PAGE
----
While there is evidence that the Norte Chico Civilization was building great monuments, it is just one piece of evidence suggesting it was a civilization. Many other factors are generally required to qualify a society as a ‘civilization’ – and it seems Norte Chico is missing some of them.
For example, there is very little evidence of artistic expression in the Norte Chico Civilization. But one possible explanation for this is that the artwork did not survive as archaeological material, as the art may have been made on perishable material.
Another criterion for a ‘civilization’ is urbanization, and archaeologists are not entirely certain if the Norte Chico Civilization sites may be called ‘urban’ . Therefore, some prefer to use the term ‘complex society’ rather than ‘civilization’ when referring to Norte Chico.
Aerial photo of the ‘Caral Amphitheater.’ There is debate whether the Norte Chico Civilization is ‘urban’ enough to be called a civilization, or if it should be called a complex society instead. ( Realhistory)
An Ancient Civilization Without Pottery
Another interesting aspect about the Norte Chico Civilization is that there is no evidence to indicate that they were in possession of pottery technology . This is rather odd, when one considers that human societies usually acquire ceramic-making skills before going on to build monumental constructions.
Instead of pots the people of the Norte Chico Civilization seem to have used gourds instead. These vessels would have allowed for storage, however another important function of pots, i.e. as cooking vessels, could not be replicated by the gourds.
A figure which may represent a deity has been found on some of the gourds. At the moment, these are the few known examples of possible Norte Chico art. In addition, if these figures represent a divine being, it would also indicate that the civilization had some kind of religious belief system .
Top: Gourd painted with a god figure. Bottom: color enhanced gourd painted with a god figure. ( Realhistory)
The archaeological evidence shows that the settlements of the Norte Chico Civilization were abandoned after 1800 BC. While it is not entirely clear why the abandonment took place, it has been speculated that the people of this civilization migrated to other parts of Peru and took their skills along with them.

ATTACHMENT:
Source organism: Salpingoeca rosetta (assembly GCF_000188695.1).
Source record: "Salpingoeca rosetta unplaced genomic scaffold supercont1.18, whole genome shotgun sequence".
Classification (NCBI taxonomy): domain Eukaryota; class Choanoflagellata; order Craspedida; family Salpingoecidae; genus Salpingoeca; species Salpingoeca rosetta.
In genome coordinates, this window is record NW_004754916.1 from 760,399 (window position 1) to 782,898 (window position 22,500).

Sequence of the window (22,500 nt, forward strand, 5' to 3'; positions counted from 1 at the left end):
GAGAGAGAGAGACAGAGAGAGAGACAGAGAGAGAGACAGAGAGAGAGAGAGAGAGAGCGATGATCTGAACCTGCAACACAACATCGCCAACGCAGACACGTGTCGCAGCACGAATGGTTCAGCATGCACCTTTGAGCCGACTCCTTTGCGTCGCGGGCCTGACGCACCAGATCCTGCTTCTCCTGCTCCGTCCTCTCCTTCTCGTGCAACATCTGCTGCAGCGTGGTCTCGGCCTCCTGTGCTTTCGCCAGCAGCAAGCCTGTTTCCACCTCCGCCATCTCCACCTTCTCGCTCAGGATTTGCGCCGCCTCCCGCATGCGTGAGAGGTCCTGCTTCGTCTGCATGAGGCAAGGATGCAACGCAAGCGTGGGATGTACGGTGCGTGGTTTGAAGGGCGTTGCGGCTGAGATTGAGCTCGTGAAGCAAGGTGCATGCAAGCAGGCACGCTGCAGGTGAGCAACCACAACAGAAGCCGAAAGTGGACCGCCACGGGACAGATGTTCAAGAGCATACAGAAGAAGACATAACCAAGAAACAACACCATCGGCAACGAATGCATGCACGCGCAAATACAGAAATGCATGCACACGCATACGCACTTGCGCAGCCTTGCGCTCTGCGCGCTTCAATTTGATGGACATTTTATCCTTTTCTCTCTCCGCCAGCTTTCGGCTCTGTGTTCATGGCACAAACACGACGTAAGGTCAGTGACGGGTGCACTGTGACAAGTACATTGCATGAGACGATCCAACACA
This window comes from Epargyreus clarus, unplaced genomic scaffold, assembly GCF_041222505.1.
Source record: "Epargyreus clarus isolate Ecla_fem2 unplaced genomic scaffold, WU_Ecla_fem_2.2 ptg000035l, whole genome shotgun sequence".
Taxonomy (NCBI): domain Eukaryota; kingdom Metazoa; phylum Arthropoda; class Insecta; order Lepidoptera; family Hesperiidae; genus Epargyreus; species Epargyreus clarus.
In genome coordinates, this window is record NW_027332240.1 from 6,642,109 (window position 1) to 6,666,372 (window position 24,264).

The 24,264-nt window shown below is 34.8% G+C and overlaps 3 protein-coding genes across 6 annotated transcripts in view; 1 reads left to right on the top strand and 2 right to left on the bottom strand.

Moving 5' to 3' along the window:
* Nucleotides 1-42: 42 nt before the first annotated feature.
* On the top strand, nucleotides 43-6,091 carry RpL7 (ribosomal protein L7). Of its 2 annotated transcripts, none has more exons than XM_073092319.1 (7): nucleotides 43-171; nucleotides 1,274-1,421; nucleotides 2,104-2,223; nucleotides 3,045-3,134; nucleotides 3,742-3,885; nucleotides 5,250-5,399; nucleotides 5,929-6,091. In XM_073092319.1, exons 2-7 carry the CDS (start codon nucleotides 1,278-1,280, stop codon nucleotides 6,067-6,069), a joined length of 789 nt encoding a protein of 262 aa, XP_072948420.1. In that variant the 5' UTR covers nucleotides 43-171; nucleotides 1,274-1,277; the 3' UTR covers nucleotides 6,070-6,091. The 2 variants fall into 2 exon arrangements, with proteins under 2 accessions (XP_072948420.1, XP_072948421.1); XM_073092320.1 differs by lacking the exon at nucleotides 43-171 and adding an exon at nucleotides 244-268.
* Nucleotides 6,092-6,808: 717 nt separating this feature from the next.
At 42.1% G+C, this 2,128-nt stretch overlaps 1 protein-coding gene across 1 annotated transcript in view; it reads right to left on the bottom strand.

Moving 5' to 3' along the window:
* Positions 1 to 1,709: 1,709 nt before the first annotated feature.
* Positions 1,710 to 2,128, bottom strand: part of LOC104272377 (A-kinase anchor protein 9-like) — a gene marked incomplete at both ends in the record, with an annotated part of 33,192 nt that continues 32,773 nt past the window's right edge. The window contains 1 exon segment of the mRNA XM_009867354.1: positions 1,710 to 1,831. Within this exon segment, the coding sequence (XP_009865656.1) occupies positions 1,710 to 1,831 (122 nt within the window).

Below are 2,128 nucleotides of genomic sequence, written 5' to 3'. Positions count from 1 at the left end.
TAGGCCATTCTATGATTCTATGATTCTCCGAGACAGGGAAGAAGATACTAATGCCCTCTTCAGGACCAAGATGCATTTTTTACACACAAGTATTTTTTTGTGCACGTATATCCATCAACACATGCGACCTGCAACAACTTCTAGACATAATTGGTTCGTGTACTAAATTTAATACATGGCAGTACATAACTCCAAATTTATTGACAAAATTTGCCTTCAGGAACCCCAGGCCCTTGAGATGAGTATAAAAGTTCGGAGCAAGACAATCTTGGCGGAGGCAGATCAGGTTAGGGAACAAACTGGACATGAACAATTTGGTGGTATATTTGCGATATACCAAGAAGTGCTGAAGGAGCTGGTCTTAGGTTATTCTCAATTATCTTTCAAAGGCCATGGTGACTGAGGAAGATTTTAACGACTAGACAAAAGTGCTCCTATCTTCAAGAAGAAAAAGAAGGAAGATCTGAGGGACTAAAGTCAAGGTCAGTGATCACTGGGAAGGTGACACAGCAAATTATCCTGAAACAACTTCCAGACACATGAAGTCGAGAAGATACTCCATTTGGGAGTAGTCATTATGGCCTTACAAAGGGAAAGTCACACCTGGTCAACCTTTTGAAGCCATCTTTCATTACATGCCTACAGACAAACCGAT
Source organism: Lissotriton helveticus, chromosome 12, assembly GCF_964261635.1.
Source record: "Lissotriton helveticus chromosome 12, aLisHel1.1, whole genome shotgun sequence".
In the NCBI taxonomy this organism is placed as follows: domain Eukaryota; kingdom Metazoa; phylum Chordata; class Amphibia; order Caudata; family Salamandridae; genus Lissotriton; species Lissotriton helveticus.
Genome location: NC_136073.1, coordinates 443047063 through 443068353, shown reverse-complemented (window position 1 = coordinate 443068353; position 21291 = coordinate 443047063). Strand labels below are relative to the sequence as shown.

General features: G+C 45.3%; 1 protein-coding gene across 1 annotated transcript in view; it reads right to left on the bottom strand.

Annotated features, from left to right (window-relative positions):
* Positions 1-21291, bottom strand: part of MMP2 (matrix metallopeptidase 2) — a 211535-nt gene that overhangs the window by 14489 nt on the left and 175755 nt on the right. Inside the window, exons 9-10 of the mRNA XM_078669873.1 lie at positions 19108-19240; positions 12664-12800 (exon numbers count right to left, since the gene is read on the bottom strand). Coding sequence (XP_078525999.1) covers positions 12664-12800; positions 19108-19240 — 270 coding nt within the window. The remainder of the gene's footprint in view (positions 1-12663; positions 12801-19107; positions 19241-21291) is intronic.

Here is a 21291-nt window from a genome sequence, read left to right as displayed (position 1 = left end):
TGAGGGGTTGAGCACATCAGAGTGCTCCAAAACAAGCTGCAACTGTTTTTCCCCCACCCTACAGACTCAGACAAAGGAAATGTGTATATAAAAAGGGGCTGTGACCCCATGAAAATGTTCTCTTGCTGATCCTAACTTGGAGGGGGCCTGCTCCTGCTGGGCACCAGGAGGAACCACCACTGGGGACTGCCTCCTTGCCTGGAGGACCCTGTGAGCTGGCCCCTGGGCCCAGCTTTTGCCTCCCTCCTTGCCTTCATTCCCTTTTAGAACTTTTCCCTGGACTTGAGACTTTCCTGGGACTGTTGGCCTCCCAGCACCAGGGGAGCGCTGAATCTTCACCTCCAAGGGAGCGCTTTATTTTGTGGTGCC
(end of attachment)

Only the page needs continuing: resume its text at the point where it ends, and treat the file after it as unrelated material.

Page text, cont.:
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A City that Sought Help from the Gods
One possible explanation for why the Norte Chico settlements were abandoned 3,800 years ago comes from research at the site called Vichama. Soon before they left their home, the people carved snakes and human heads into their walls alongside depictions of emaciated people. Archaeologists believe these features mean the people who lived in the settlement were starving and dying and hoped a water deity would finally be lenient and send them some rain to let their friends, family, and neighbors survive.
Wall carvings found in Vichama, Peru. ( Zona Arqueológica Caral / Andina )
It has also been suggested that the wall carvings show the inhabitants of Vichama wanted to show others about the hardships they faced when rain was scarce. And even more interesting, if the results of research at the site are correct, the people in Vichama survived the climate change, unlike those in the Norte Chico hub - Caral.
Top image: An aerial view of the ‘Pirámide Mayor’ in Caral, the main city of the Norte Chico Civilization. Source: Realhistory
By Wu Mingren